Though officers were not yet wearing body cameras at the time of the incident, the scene was captured on various squad car cameras.

The Olmsted County Attorney’s Office, which reviewed the investigation conducted by the Bureau of Criminal Apprehension, announced in June that no charges would be filed in the case.

The County Attorney’s Office stated evidence did not support criminal charges against any of the officers involved.

“In this case, the evidence supports the conclusion that Officer Cantu and Lt. Palmer reasonably believed that deadly force was necessary to protect themselves and/or others from death or great bodily harm,” a press release stated.

Family members previously stated Roberts was diagnosed as paranoid schizophrenic and bipolar.

Though officers were familiar with Roberts from previous arrests, the family stated the officers also knew the mental health and chemical use issues he faced and questioned why officers had to shoot him. The family said Roberts wasn’t in his right state of mind at the time of the incident.


7. New leaders are at the helm of the city of Albert Lea, the Albert Lea Housing and  Redevelopment Authority, the Freeborn County Department of Human Services and the Albert Lea-Freeborn County Chamber of Commerce

Albert Lea and Freeborn County saw several changes in leadership during 2019 at the county and city levels and at the Albert Lea-Freeborn County Chamber of Commerce.

Albert Lea City Manager Chad Adams announced in April he was leaving his position to serve as the CEO of the Southwest Minnesota Housing Partnership. He had been with the city since 2011.

The Albert Lea City Council began a search for a new manager through the search firm DDA Human Resources Inc. and in July selected four finalists, which came to town for interviews later that month.

After interviewing the candidates, the council voted to hire Pine Island City Administrator David Todd in July, and Todd started in September.

In August, the Albert Lea Housing and Redevelopment Authority board selected Jeanne Leick of Grand Island, Nebraska, to be the new executive director for the organization.

Leick had worked for the Hall County Housing Authority in Grand Island for over nine years — most recently as executive director for more than a year and previously as deputy director. She had also worked as an executive director for the Gothenberg Housing Authority in Gothenburg, Nebraska, for seven years.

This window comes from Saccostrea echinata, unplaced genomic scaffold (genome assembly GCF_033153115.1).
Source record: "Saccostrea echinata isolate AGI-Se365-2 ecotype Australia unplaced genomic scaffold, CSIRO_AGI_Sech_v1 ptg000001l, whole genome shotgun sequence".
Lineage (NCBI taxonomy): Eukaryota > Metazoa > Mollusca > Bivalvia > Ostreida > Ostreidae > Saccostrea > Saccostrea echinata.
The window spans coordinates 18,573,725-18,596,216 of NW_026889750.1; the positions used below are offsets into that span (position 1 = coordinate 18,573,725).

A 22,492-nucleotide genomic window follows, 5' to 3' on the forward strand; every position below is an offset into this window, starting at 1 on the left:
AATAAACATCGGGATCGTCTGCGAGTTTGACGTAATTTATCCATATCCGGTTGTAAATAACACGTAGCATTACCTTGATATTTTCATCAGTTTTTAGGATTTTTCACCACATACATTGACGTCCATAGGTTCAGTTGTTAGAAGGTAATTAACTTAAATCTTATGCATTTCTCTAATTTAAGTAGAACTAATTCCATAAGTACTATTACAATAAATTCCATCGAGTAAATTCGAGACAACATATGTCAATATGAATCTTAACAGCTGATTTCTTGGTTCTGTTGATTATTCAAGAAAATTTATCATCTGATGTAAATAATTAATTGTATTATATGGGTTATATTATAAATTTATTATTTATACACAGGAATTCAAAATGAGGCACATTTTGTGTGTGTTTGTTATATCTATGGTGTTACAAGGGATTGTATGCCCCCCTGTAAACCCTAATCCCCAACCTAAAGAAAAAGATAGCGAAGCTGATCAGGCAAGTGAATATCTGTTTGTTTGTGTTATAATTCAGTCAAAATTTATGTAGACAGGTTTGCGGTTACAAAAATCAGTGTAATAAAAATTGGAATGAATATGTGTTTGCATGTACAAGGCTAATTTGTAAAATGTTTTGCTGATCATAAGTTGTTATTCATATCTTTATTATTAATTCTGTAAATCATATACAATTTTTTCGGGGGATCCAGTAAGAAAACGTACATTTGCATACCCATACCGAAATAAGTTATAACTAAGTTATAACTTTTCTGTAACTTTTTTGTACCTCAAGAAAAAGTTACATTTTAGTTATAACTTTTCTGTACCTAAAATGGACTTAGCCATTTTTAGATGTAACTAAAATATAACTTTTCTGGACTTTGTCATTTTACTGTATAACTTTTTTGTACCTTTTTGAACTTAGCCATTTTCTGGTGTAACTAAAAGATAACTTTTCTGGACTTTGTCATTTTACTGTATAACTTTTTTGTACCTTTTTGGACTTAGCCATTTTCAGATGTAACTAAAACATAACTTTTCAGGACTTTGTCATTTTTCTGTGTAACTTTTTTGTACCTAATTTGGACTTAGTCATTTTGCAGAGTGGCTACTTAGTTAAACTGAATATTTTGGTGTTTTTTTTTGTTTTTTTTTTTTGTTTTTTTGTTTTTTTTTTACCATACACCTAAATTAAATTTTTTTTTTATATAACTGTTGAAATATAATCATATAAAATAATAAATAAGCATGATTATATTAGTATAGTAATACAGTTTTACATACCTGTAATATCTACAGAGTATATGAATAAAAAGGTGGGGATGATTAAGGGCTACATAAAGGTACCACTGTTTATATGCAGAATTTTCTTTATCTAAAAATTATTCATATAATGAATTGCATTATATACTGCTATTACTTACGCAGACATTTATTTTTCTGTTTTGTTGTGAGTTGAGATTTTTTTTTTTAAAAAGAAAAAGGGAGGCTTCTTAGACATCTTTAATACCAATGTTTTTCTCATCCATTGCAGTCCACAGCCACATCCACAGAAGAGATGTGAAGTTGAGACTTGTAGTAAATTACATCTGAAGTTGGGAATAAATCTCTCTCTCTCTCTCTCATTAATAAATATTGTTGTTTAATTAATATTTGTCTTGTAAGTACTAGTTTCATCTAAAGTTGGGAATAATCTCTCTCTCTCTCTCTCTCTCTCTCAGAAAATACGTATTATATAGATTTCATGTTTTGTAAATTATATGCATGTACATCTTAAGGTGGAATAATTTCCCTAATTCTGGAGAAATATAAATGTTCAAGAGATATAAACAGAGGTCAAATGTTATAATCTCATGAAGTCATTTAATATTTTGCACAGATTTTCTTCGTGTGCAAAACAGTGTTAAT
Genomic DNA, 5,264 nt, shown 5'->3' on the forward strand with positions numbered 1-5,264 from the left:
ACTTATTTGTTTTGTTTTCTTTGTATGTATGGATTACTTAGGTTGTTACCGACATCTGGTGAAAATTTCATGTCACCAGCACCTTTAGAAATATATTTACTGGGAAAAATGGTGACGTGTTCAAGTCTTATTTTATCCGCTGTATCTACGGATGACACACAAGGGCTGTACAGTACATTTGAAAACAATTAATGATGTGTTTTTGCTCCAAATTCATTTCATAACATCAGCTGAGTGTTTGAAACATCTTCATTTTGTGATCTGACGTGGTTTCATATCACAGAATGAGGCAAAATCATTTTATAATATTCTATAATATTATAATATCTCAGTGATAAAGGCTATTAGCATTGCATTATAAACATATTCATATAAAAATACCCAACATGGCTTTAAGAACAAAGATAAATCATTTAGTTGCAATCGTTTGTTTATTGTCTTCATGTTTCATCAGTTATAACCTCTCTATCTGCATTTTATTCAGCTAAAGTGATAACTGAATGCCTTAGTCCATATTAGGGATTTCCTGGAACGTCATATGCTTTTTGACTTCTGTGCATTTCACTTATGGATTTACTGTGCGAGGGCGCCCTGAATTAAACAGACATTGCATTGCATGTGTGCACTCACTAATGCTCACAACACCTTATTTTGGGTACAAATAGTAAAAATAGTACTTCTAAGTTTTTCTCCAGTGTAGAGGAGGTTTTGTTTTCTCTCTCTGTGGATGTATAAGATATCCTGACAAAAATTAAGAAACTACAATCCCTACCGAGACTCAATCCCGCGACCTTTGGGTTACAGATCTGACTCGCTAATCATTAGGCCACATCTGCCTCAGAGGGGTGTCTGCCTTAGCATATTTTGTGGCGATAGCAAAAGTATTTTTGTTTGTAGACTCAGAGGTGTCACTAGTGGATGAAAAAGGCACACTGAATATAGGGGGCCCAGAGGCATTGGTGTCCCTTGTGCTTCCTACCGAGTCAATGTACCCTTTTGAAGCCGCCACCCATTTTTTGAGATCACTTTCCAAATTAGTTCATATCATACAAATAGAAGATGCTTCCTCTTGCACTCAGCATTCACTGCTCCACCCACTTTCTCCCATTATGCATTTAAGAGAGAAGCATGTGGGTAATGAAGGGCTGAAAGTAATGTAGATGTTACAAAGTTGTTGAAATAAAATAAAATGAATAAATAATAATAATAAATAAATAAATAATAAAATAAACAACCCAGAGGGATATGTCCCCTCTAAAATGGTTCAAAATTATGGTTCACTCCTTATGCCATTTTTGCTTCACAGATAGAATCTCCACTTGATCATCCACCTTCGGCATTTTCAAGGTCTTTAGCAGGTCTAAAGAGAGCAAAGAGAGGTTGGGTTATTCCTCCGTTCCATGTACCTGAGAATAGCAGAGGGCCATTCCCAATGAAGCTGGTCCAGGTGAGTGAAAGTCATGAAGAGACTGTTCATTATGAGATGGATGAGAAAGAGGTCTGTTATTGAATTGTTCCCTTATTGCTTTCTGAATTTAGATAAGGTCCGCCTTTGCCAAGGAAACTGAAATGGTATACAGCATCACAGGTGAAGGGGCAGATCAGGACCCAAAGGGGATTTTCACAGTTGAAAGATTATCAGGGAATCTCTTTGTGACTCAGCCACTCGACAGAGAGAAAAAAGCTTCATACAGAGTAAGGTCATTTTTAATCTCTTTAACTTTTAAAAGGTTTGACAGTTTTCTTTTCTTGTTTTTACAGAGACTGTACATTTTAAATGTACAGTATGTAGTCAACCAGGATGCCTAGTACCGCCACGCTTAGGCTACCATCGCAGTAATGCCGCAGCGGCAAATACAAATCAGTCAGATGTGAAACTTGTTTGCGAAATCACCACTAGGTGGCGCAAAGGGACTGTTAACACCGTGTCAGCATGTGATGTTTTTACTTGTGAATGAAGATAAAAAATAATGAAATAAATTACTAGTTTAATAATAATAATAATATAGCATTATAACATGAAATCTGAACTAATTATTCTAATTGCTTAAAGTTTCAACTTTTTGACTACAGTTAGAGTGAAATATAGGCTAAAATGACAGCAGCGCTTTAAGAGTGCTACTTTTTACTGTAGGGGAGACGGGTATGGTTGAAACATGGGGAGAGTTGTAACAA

Albert Lea’s HRA director position had been open since June 2018, when former HRA Executive Director Jon Ford resigned. Albert Lea Assistant City manager Jerry Gabrielatos and Albert Lea Finance Director Kristi Brutlag oversaw the agency in the interim.

At the county level, Department of Human Services Director Brian Buhmann stepped down from his position to become Wabasha County administrator.

Freeborn County commissioners hired Suzanne Nerison to replace him. Nerison started her career in Big Stone County in the Human Services Department first as an eligibility worker before being promoted to a supervisor, where she remained until 2011.

From there, she went to Rice County, where she worked in child protection and had been a supervisor.

Lastly, the Albert Lea-Freeborn County Chamber of Commerce in September announced it had parted ways with Executive Director Rhonda Jordal, who had worked for the organization about 15 months.

Chamber board member Kim Nelson announced during the December Business After Hours that Torrey Zimmerman had been hired as interim executive director.

Zimmerman is a conflict resolution specialist with Zimmerman Steel & Gray.


8. Albert Lea loses three major community advocates in unexpected deaths

Albert Lea residents were shocked and saddened to hear about the deaths of three major community advocates in 2019, including longtime Albert Lea volunteer Dan Borland, Albert Lea Convention and Visitors Bureau employee Verlaine Williams and Church Offset Printing owner Michael Kruse.

Borland died in February after an apparent heart attack during blizzard conditions while in the First Lutheran Church parking lot. His car became stuck while leaving the church after live-streaming the service.

Borland was remembered by his friends and family as a kind and generous person who was selfless with his time, camera and video work, and willing to put his health after serving others. He had worked at KAAL-TV for many years before starting his own business, Dan Borland Videography.

Borland was involved with the Blandin Community Leadership Program, Albert Lea Parks and Recreation Department, Marion Ross Performing Arts Center, Save Our Healthcare, Albert Lea-Freeborn County Chamber of Commerce, Big Island Rendezvous and the Governor’s Fishing Opener.

Williams, who worked part time at the CVB, was a familiar face for many at community events and was known as someone who loved and promoted Albert Lea. She was also heavily involved in Trinity Lutheran Church events.

She died in October, only about seven months after the passing of her daughter, Yvette.